Trafalgar Square, London is at the heart of the West End of the city. It combines both history and culture, as it commemorates one of Britains most glorious and important sea battles, and also gives you access to the National Gallery, to Theatreland, and to Soho. It should be visited by any guest in London who wants to see the most famous things the city has to offer.
Just across the road from Charing Cross mainline rail station and Charing Cross tube station, Trafalgar Square could not be easier to get to. If you come out of the station and look to your left outside the main entrance, you will see Nelsons Column, standing at the heart of Trafalgar Square, and dominating everything beneath it. From the tube station there is even an exit onto Trafalgar Square which takes you under the road and out onto the street. The Square is also just a short walk from Embankment, Leicester Square and Piccadilly Circus. Many of Londons buses run to and from Trafalgar Square as it one of the capitals most popular bus destinations.
Although you can no longer feed the pigeons at Trafalgar Square, many of its traditional attractions still remain, and now it has been pedestrianised it is much easier and safer for tourists and sightseers to find their way around. There is Nelsons Column rising from the centre of the square, surrounded by the four famous lions who guard him at the base of the column. There is the fountain, which was originally installed in order to cut down on the amount of free space there was in the square, but has since become an attractive feature. There are also a number of smaller plinths around the square, which have a variety of statuary upon them.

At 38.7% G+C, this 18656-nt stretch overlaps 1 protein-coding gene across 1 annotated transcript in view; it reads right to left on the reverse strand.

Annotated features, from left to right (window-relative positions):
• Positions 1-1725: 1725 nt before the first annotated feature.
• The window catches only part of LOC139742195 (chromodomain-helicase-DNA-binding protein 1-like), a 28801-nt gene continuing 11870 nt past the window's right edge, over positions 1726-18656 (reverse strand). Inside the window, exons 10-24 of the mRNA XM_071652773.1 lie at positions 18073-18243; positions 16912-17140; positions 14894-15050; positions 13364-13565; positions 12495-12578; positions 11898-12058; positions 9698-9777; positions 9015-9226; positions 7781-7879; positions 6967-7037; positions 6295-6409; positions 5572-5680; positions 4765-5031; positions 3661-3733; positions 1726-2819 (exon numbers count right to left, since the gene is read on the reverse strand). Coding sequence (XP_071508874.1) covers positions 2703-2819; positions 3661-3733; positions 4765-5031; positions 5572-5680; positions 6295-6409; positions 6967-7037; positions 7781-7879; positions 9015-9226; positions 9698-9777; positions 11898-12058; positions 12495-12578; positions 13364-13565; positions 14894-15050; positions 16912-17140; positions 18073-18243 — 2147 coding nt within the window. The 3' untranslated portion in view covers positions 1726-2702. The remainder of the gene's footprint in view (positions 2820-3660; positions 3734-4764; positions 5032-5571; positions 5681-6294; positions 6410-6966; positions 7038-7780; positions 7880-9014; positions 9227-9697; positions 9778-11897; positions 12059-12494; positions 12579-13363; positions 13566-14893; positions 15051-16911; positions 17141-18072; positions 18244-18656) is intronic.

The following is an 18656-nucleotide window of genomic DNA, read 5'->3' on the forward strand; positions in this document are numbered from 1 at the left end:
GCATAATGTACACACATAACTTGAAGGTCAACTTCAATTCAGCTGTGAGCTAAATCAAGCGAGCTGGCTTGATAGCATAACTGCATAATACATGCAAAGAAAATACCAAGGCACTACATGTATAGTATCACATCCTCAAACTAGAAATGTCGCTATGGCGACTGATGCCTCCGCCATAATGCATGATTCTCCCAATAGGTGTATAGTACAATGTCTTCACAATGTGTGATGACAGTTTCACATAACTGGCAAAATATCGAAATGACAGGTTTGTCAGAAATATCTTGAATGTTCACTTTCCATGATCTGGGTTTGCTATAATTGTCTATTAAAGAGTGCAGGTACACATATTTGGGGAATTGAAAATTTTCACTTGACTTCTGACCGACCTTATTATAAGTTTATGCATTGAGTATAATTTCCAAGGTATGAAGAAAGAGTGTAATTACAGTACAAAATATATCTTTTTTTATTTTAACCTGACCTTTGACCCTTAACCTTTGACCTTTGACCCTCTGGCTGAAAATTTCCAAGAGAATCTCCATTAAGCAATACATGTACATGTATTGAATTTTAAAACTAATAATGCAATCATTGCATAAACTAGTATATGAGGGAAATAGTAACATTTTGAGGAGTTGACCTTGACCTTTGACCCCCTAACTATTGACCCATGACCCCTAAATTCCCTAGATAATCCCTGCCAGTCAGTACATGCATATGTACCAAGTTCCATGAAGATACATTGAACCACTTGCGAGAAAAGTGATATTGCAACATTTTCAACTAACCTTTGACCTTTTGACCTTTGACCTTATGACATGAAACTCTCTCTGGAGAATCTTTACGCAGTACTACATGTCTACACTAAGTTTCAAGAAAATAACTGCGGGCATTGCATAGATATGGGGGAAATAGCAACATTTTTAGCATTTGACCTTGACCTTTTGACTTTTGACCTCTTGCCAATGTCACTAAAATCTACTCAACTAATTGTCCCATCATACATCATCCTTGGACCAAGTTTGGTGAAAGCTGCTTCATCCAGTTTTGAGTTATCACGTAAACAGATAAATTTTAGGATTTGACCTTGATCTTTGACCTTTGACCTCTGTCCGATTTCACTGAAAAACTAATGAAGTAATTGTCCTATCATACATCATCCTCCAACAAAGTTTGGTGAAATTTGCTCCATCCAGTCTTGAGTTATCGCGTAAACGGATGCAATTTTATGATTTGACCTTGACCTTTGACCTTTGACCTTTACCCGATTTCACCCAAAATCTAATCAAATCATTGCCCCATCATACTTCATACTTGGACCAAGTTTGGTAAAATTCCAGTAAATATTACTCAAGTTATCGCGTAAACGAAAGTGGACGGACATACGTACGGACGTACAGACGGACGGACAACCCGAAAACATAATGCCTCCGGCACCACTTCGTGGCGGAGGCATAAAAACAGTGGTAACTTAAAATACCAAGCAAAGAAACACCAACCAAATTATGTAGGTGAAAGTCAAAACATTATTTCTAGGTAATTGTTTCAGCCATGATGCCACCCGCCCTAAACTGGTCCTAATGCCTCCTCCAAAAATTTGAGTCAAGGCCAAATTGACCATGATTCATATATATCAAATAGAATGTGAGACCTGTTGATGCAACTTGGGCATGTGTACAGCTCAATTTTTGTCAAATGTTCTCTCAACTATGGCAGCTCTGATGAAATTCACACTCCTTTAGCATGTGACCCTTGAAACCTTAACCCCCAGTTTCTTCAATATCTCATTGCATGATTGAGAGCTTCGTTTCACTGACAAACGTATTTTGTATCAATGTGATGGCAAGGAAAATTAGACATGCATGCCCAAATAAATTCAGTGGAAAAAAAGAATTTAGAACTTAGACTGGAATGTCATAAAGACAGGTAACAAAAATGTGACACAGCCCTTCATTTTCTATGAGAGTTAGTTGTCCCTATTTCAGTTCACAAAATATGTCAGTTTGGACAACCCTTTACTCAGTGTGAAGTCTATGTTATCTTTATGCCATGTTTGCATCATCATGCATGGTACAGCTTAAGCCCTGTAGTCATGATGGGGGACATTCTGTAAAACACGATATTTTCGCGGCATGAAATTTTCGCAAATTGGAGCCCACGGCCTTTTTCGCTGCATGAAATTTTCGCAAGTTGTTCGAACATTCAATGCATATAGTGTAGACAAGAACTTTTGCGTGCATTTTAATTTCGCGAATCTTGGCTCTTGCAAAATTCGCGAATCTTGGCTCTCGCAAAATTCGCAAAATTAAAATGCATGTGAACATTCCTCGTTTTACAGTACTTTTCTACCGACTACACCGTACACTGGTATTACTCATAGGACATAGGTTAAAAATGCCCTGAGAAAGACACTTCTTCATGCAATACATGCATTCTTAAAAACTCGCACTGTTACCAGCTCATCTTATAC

The two plinths at the northern end of the square were intended for equestrian statues, and are this larger than the plinths closer to the river. There is the famous Fourth Plinth, which was originally intended to have a statue of William IV on it, but the funds could not be raised and it stood empty for many, many years. Since 1998 it has housed installations on it which have included model of the plinth itself, and human beings performing.
The issue of the pigeons is a contentious one, as feeding the pigeons in Trafalgar Square had been a traditional attraction when coming to London. However, by the turn of the millennium the flock had grown to be 35,000 pigeons large, and their excrement was destroying the historic fabric of the square. There was some illicit bird-feeding after the moves to get rid of the pigeons were announced, but it has been an offence to feed pigeons in Trafalgar Square since 2005.
A short walk north of Trafalgar Square takes you into the late-night eateries and drinkeries of Soho. You are also next to the Charing Cross Road with its unmatchable collection of second-hand bookshops, and all of the theatres of the West End are within easy walking distance. In all, Nelsons Column, the National Gallery and the National Portrait Gallery make Trafalgar Square unmissable on a visit to London.